On or about June 5, 1959, the United States Immigration and Naturalization Service informed the taxpayers that their non-quota visa petition filed on behalf of Farhad and Farzad had been approved and forwarded to the United States Consulate in Iran, where the sons could apply, if they desired, for their United States entrance visas. However, neither of the sons became United States citizens or actually entered the United States for any purpose on or before December 31, 1961.


One of the sons, Farzad, attended a school in Iran requiring payment of about $25 per year in tuition, which was furnished by taxpayer during the years 1960 and 1961. In addition, taxpayer furnished approximately $500.00 for each of these years for the support of both children. The cost of living is generally lower in Iran, where the children resided during the years in issue, than in the United States.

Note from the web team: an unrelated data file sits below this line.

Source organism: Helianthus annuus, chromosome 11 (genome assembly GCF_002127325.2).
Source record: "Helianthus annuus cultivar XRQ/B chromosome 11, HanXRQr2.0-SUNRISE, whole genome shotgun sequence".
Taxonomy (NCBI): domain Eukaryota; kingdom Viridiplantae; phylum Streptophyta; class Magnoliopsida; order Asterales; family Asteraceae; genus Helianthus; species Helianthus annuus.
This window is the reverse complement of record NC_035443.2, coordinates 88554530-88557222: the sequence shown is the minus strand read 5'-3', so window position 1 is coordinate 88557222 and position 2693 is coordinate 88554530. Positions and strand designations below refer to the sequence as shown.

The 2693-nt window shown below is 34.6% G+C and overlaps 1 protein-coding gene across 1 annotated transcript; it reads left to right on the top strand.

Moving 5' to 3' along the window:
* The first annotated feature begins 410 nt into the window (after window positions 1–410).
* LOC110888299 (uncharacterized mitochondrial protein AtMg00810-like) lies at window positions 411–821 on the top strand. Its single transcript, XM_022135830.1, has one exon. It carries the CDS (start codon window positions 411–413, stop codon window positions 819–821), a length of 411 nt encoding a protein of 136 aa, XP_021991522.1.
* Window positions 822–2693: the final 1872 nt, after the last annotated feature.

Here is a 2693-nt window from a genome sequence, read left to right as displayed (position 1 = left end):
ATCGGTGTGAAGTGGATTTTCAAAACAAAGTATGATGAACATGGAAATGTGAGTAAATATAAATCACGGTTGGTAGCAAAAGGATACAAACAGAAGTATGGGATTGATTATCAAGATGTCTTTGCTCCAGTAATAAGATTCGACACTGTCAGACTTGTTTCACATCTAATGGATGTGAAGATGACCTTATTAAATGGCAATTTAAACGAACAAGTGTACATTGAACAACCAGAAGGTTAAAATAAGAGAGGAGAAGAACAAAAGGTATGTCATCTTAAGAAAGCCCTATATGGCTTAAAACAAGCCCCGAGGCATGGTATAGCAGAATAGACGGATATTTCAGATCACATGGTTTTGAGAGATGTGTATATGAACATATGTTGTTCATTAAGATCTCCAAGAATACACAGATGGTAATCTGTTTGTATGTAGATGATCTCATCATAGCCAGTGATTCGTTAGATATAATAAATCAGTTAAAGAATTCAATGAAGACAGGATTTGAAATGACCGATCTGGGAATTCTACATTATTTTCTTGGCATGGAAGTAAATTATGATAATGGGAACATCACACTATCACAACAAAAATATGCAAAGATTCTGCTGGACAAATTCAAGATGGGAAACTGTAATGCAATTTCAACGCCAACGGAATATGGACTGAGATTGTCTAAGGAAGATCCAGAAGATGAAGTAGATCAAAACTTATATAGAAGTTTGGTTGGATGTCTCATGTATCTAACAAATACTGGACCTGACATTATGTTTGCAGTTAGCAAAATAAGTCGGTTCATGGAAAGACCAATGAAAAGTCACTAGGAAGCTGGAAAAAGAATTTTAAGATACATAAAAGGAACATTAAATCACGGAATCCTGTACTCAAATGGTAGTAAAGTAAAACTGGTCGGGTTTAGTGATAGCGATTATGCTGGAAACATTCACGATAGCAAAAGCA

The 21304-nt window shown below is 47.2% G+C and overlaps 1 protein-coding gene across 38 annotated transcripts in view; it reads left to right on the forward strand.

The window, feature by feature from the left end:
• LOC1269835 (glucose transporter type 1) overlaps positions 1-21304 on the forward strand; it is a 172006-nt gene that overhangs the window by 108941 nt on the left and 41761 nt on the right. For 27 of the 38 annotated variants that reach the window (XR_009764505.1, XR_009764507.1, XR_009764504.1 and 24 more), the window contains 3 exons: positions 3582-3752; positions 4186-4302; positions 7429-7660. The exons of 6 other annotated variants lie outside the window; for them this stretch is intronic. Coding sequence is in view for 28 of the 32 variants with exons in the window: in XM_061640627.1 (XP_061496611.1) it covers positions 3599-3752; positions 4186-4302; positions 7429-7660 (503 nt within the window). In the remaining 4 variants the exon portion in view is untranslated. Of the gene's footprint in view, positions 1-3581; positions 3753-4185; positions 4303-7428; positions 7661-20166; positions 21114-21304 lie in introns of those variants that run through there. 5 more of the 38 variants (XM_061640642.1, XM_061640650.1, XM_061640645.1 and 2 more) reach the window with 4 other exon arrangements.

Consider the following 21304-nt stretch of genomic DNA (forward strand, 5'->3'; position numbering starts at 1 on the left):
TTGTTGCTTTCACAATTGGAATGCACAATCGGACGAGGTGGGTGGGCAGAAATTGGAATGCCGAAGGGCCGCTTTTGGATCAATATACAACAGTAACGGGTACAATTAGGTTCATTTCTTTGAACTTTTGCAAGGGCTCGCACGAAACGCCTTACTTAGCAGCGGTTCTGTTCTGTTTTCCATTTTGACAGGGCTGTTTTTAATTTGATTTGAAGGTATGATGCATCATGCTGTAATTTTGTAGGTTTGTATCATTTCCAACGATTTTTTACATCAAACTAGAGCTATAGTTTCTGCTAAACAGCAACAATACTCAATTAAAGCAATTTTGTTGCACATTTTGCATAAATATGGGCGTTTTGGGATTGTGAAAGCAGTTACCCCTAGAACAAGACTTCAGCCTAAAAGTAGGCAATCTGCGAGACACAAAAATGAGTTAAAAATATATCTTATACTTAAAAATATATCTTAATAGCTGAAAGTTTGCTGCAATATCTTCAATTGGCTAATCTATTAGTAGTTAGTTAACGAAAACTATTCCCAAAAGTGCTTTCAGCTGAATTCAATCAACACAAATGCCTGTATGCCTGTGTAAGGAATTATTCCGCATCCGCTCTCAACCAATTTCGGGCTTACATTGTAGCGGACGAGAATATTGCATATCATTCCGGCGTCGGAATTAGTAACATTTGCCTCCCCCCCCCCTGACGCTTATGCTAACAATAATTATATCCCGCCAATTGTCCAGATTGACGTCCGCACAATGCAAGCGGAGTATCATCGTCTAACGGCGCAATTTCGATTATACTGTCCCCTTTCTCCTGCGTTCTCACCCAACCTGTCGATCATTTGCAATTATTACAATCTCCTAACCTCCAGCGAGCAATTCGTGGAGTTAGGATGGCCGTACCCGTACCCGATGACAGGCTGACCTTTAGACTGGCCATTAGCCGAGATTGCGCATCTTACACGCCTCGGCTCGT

The Tax Court concluded that the taxpayer-husband had failed to establish by competent evidence that he furnished more than half the total cost of support for each son for each year in issue, a factor requisite to establish that the two sons were dependents under the provisions of Section 152(a) of the Internal Revenue Code of 1954 (26 U.S.C.A. § 152(a)) and to qualify taxpayers for the exemptions claimed. In view of that conclusion the court did not reach the question whether the taxpayer's sons met the citizenship or residence requirements of Section 152(b) (3) of the Code.3

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On review the taxpayers contend that the contribution to support issue was not properly before the Tax Court and its disposition of the matter on that factor violated their right to due process of law. They further urge that the fact that during the taxable years at issue the taxpayer-husband's two sons were entitled to enter the United States for permanent residence qualified them as residents within the meaning of Section 152 (b) (3). The Commissioner urges that the Tax Court's conclusion was correct and that its decision is also entitled to affirmance on the independent ground that the record discloses the two sons did not qualify as residents within the meaning of Section 152(b) (3).